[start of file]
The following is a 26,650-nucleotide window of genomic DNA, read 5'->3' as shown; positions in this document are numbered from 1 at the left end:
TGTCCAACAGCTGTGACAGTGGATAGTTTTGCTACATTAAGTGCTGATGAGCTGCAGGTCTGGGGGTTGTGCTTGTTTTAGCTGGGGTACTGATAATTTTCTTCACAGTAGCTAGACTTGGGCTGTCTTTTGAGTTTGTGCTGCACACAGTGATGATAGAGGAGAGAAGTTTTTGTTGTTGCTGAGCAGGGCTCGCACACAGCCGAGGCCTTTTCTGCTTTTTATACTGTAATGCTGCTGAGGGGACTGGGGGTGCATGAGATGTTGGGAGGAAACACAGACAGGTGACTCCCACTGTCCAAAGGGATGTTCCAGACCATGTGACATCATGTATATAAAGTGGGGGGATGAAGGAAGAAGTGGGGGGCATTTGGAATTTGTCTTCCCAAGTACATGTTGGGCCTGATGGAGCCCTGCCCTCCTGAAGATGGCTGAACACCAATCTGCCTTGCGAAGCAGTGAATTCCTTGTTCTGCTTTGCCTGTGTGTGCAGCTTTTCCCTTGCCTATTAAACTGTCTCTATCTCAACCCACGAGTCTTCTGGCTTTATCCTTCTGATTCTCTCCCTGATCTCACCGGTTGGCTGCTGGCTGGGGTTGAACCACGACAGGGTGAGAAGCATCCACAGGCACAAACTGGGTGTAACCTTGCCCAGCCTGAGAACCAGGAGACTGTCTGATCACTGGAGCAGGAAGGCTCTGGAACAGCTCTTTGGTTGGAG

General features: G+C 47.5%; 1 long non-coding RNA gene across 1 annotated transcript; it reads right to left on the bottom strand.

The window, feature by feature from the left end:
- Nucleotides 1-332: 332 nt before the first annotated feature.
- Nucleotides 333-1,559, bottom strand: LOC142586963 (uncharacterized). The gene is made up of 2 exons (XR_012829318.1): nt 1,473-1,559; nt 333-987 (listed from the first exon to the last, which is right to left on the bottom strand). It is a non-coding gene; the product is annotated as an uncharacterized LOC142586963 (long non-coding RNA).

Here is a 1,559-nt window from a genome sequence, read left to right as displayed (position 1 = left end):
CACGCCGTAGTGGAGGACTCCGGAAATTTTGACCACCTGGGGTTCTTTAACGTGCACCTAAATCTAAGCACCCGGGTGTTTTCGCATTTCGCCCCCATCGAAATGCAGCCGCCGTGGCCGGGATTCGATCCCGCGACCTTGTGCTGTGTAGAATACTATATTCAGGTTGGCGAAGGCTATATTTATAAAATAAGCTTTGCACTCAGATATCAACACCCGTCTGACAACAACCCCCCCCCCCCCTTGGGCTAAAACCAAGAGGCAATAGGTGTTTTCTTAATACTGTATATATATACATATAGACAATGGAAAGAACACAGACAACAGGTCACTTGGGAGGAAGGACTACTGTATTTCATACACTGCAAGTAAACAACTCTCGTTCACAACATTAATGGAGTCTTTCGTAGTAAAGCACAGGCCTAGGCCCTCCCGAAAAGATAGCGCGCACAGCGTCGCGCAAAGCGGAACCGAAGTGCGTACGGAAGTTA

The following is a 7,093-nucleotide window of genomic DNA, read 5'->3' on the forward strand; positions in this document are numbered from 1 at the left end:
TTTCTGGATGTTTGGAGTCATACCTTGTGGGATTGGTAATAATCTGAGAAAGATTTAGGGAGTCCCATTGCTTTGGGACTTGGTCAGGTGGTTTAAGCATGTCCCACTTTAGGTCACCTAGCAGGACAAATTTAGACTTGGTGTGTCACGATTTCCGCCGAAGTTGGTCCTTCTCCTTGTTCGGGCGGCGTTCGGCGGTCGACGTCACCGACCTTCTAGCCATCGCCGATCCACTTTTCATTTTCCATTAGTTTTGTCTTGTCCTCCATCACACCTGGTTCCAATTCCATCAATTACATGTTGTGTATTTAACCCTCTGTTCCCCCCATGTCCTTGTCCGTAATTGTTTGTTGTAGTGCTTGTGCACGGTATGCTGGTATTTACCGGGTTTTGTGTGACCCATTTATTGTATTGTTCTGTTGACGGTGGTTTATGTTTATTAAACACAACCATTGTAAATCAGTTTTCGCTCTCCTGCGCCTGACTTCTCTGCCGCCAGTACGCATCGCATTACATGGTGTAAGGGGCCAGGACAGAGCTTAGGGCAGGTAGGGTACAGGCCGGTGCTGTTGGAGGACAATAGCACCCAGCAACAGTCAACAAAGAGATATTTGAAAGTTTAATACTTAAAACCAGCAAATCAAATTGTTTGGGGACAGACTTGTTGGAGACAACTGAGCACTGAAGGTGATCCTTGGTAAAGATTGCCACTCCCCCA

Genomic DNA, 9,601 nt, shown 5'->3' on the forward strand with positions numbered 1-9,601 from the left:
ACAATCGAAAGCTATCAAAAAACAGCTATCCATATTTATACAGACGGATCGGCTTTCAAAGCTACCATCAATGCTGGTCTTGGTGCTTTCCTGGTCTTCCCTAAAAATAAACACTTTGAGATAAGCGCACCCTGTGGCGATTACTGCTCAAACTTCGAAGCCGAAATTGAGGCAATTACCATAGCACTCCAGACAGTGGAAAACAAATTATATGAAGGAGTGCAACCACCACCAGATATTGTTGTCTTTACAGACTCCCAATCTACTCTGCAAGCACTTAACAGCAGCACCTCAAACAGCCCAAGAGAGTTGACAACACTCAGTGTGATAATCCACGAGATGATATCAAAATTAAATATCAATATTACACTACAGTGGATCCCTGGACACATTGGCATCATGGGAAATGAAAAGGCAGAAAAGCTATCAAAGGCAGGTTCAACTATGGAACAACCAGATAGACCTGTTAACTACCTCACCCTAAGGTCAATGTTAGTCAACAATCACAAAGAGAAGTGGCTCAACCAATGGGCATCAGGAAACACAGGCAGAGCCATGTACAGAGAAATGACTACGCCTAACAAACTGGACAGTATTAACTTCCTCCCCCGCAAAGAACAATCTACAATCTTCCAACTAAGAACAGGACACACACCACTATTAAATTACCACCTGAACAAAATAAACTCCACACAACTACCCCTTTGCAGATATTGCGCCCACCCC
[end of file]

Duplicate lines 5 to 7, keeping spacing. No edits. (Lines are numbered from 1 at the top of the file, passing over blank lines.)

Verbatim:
- Nucleotides 1-332: 332 nt before the first annotated feature.
- Nucleotides 333-1,559, bottom strand: LOC142586963 (uncharacterized). The gene is made up of 2 exons (XR_012829318.1): nt 1,473-1,559; nt 333-987 (listed from the first exon to the last, which is right to left on the bottom strand). It is a non-coding gene; the product is annotated as an uncharacterized LOC142586963 (long non-coding RNA).

Here is a 1,559-nt window from a genome sequence, read left to right as displayed (position 1 = left end):